Rolling Stones Plan EXHIBITIONISM in London
Photo via Twitter
Celebrities and events have been powerful drivers for tourism to London in the past few years with Hollywood, the Royals and the world of big sports usually taking their turn on the end of the hook baited by London & Partners. But even as the world’s top tennis players are vying at Wimbledon (through July 12), London is casting its line with one of Rock and Roll’s top bands.
The Rolling Stones will stage their first major exhibition at London’s Saatchi Gallery next April 6 with a show that will run through Sept. 2016. The show, EXHIBITIONISM, will be spread over nine themed galleries and two floors.
Tickets go on sale next Friday at www.stonesexhibitionism.com and it could be a show that sells out before it even opens. From London blues band in the early ’60s to rock and roll saints, the more than 500 Rolling Stones artifacts from the band’s 50-year history will be laid out in formats of art, design, film, video, fashion, performance and rare sound archives.
“While this is about The Rolling Stones, it's not necessarily only just about the members of the band,” said Keith Richards. “It’s also about all the paraphernalia and technology associated with a group like us, and it’s this, as well as the instruments that have passed through our hands over the years, that should make the exhibition really interesting.”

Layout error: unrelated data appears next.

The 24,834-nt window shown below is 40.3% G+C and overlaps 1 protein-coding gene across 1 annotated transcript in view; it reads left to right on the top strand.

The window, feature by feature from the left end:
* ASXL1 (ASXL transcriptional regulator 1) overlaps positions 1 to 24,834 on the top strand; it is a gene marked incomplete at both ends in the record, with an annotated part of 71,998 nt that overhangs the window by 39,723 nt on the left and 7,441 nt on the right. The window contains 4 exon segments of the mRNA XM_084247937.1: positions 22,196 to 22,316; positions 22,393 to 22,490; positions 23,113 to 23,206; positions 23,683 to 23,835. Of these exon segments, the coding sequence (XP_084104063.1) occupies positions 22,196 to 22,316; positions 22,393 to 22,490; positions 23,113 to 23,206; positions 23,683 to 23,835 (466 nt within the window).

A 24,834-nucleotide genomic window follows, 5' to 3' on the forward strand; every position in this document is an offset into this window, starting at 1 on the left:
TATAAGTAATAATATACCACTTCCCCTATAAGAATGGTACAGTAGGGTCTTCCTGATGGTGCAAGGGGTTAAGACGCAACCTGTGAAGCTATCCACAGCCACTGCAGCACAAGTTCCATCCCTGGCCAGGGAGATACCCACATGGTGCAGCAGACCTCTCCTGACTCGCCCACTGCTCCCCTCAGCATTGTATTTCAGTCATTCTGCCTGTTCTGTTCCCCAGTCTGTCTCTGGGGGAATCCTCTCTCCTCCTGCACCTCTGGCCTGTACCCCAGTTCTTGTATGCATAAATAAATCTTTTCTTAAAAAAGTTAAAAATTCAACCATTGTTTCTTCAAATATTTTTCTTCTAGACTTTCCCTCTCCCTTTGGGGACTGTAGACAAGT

Three years in the making, EXHIBITIONISM will be an interactive tour through the band’s vast artistic oeuvre, and includes original stage designs, dressing room paraphernalia, guitars, instruments, costumes, diaries, correspondence, poster, album cover art and cinematic presentations. There will be elements that include works from such artists as Andy Warhol, Shepard Fairey, Alexander McQueen, Ossie Clark, Tom Stoppard and Martin Scorsese.
According to the Association of Leading Visitor Attractions, museums and galleries throughout the UK saw a 6.09 percent increase in 2014 and an 11.75 percent in London. Blockbuster exhibitions were the big catalysts, the Tate Modern set a record with 5,785,427 visitors thanks largely to the blockbuster Matisse exhibition. With all respect to the great painter, if Henri Matisse draws a crowd like that, what will Mick Jagger do?
Like the Rolling Stones, Rock and Roll has gone from being a cultural guttersnipe to a fully institutionalized art. The process seems to have begun with Cleveland’s Rock and Roll Hall of Fame. Hard Rock Hotels and Cafes have enjoyed a steady success and the city of Liverpool has seen its famous home town band completely revitalize its tourism. This year the city on the Mersey is expecting 50 cruise ships.
Celebrating its 25th year, The Beatles Story received a record 253,096 visitors from all corners of the world. Since it opened its doors in Liverpool 1990, a total of 4 million guests have visited the attraction, with visitor numbers growing year on year. Now comes the Rolling Stones and EXHIBITIONISM. The plan is for EXHIBITIONISM to visit 11 other cities around the world over a four-year period.
More by James Ruggia
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